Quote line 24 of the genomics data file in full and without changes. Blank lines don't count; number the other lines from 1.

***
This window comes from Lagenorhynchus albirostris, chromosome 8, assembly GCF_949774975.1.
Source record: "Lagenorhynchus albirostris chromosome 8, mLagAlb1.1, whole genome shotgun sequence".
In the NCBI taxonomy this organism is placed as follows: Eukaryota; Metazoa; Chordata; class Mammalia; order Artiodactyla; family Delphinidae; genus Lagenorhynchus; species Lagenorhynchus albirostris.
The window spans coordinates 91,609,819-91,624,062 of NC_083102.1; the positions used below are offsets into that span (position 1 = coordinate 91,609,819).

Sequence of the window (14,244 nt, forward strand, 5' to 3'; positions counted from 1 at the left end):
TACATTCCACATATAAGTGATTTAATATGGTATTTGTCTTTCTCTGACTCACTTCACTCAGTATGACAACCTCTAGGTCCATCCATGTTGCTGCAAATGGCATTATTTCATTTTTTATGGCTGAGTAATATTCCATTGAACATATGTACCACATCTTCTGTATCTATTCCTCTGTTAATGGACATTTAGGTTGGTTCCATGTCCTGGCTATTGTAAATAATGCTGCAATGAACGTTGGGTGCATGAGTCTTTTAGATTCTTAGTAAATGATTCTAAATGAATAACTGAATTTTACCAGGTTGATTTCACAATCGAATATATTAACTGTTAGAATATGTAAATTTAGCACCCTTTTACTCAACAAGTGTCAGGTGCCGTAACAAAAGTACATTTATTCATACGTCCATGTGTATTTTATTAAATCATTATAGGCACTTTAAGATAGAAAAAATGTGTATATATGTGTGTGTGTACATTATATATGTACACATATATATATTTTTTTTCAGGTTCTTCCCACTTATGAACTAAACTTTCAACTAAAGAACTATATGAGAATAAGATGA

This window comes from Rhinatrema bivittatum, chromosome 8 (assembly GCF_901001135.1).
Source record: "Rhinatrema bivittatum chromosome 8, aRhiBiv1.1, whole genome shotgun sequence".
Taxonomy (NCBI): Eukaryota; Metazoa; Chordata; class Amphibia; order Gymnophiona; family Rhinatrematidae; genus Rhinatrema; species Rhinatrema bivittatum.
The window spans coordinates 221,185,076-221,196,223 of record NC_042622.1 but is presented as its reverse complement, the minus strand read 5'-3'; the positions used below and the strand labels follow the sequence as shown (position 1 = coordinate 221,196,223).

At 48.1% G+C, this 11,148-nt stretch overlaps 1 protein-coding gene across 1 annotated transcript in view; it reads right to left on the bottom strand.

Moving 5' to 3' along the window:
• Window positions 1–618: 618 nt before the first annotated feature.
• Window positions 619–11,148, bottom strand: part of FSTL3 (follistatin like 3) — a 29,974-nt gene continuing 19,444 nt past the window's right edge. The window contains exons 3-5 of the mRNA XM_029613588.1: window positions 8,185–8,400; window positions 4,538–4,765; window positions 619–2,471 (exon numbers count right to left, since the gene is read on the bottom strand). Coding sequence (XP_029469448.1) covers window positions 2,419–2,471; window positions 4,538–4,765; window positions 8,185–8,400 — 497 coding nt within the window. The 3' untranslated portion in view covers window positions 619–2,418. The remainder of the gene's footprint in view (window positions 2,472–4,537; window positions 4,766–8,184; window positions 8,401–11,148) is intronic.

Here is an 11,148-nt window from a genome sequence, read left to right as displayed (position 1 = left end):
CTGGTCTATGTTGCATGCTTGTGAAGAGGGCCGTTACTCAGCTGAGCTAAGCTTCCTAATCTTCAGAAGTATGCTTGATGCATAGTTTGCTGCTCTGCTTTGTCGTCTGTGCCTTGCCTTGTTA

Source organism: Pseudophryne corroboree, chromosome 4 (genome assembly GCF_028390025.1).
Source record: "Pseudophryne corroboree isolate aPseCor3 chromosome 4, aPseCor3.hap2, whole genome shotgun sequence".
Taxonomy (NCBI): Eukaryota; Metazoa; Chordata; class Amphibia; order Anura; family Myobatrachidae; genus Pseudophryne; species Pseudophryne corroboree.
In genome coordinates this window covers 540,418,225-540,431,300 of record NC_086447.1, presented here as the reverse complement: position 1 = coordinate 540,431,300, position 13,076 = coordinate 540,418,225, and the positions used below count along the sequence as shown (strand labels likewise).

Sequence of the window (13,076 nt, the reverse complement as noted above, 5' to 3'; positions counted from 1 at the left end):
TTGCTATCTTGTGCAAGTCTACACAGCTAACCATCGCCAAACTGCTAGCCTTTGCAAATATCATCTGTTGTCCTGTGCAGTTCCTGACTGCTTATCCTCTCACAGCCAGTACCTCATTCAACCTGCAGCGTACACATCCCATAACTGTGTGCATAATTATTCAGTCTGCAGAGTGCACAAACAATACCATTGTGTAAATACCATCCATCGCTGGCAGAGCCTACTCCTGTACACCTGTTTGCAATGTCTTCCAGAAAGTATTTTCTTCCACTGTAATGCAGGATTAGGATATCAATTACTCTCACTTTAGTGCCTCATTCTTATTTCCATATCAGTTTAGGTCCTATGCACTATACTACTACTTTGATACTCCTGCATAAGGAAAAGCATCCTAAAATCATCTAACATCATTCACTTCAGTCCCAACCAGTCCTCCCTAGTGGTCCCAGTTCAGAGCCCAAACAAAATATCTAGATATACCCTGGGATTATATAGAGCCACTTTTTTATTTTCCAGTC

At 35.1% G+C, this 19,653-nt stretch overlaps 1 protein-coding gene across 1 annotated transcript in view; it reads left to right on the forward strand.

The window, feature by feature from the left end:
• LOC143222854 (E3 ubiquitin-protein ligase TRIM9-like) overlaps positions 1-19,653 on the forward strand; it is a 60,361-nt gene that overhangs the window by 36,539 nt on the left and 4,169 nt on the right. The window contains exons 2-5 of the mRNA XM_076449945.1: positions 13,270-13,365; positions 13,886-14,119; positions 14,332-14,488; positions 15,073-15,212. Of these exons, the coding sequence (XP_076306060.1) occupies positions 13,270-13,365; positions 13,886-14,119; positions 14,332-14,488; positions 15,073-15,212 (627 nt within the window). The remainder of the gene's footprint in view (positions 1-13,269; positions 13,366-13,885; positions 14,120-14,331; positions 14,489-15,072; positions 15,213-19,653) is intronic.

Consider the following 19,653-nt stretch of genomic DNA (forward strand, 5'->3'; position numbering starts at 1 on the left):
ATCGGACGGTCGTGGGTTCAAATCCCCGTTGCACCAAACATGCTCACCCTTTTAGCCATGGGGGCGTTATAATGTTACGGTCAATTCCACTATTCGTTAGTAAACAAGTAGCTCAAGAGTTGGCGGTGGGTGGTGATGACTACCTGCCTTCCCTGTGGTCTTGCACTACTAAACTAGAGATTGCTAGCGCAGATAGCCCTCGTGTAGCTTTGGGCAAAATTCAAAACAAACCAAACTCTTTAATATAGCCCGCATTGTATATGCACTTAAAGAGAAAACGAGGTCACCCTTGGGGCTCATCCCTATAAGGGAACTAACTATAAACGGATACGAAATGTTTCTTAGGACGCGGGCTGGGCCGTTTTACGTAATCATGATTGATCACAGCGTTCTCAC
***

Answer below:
The window, feature by feature from the left end: